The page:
Saturday, 18 September 2010

Child Abusers, Again.

A link to this article from community care was left on Kelly's blog. If you scroll to the bottom of the page there is ever such an attractive check list of *risk factors*. Highlighted in red in the victims section is *home educated*.

Looks like those made up statistics of Mr Badman's have been doing the rounds then. Whosoever is behind this lovely little chart is clearly suffering from a particularly bad case of FSBP (flawed statistic based policy).

ETA: Ali has posted an excellent piece about this on the HE Forums here.


  1. I hadn't had time to look at that yet. That is absolutely beyond the pale. Has anybody shown that to Graham Stuart yet? Unbelievable. How dare they.

  2. I may have said this before but.... Why do you persist in defending the term "home education"? It has become a meaningless catch-all term that is of no use to anyone. I, and I suspect you, have nothing in common with 99% of "home educators" (how's that for flawed phoney statistic?) apart from a supposed lack of interest in, and avoidance of, the school system - this is the point that we share with the alleged child abusers... ipso facto. When it comes to the education of your children you have legal parity with any other parent. Why the need to create this separate entity/cul-de-sac/ghetto called "home education"? Previous posts suggest that you just want to get on with living your life. Does that include, for example, "home catering" or do you just get something to eat when hungry; or "home laundering" or do you just do a bit of washing when required? "Home education"? Just say "No"! Liberated from the home ed silliness you are free to find out what you need to know/find interesting and/or amusing according to your age aptitude and ability in full compliance with the law. It does not need to be called anything, nor described, nor championed or defended.

  3. Duncan, whilst philosophically I am inclined to agree with you, politically I disagree. For me, home education is something that is worth defending because I am sick to the back teeth of anything to do with parents and the home being suspect. We spend a large part of our time at home, as it happens, and that is not something we are ashamed of, neither should we be.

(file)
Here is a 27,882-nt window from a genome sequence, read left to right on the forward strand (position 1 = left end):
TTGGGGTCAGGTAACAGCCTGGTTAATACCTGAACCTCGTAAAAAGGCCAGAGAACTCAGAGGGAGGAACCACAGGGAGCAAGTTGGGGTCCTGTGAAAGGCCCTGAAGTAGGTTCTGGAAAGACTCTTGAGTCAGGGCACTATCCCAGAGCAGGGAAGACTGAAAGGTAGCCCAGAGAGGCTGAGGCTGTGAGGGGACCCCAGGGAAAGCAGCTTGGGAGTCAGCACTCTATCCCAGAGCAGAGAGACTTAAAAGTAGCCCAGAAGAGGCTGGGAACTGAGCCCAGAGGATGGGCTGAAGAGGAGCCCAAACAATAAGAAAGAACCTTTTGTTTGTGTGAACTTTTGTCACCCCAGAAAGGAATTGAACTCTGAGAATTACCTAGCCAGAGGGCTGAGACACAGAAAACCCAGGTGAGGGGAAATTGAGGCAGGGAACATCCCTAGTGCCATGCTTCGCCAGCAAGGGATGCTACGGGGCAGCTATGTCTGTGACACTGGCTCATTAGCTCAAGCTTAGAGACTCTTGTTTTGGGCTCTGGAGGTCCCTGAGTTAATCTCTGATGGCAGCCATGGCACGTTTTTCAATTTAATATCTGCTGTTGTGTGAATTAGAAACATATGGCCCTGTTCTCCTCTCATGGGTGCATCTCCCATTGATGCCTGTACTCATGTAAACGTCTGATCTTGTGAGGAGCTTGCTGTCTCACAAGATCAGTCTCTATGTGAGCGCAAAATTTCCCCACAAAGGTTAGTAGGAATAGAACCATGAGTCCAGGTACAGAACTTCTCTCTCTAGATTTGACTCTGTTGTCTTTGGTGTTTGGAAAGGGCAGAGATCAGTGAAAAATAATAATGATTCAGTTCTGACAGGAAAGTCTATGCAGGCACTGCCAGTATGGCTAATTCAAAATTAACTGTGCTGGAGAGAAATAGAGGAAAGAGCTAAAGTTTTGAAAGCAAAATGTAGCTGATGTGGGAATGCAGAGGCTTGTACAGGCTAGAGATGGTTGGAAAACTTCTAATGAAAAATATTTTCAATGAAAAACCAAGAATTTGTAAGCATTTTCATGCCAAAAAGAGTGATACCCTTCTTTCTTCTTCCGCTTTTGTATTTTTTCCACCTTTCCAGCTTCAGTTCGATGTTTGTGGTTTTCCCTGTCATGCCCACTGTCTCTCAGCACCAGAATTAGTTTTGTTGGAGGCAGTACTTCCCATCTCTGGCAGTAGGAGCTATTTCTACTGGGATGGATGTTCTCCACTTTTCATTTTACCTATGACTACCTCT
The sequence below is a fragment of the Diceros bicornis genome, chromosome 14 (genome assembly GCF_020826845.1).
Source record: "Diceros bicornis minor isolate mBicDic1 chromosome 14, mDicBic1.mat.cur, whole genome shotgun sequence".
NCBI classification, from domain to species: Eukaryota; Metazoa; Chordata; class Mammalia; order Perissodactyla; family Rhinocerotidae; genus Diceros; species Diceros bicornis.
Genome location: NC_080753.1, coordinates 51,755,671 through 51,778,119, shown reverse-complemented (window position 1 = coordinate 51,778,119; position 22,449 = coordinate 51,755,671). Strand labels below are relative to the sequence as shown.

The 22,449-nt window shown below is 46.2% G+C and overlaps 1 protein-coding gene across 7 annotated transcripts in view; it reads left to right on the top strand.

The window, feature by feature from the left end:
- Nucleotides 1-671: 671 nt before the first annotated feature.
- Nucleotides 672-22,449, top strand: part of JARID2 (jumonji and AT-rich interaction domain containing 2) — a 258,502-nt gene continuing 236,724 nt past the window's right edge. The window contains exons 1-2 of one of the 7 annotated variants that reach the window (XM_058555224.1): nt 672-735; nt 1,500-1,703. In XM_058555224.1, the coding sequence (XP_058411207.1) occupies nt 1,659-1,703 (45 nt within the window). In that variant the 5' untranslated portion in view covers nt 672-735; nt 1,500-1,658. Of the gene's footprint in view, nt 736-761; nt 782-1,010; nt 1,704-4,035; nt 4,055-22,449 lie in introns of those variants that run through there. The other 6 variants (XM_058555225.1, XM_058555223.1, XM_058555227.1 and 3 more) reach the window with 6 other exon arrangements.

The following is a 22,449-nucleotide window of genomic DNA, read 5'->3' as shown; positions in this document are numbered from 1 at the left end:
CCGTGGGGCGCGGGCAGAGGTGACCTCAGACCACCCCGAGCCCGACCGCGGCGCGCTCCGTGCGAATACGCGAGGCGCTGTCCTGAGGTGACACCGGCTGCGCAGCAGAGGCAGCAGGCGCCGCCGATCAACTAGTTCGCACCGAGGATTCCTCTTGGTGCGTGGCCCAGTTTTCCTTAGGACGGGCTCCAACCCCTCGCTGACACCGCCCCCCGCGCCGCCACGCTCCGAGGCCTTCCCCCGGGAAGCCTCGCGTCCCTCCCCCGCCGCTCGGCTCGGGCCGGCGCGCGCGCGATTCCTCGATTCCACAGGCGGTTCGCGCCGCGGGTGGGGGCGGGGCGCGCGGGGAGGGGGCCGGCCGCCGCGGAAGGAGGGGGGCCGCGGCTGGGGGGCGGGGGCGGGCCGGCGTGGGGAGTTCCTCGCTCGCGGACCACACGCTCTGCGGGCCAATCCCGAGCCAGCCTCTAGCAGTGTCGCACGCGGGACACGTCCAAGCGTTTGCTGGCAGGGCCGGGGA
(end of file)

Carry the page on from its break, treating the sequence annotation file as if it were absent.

Home education is a label given to us by outside forces. For us, we are just living our lives, albeit in a slightly different way to the majority of the population. But, we do still come up against these outside forces - for instance if we need to use hospital services the name of the child's school is often one of the first questions asked. Now we could be bolshy and refuse to answer the question, but that doesn't seem a sensible course of action in today's climate. Perhaps not having young children you aren't aware just what it is like for those of us who do at the moment. I appreciate that your children will have been young when otherwise education (I WILL NOT use the term reversed no matter that it is the legal term, because the organisation that has subverted that term is not something I wish to be associated with, even indirectly) was not as popular as it is now, and that must have brought it's own problems with authorities, but, and please correct me if I'm wrong, I don't think your choice was highlighted in official documents as a risk factor for child abuse.

    For me, using the term home education is as much about reclaiming the home, full stop, as anything else, because I believe that home is somewhere worth celebrating.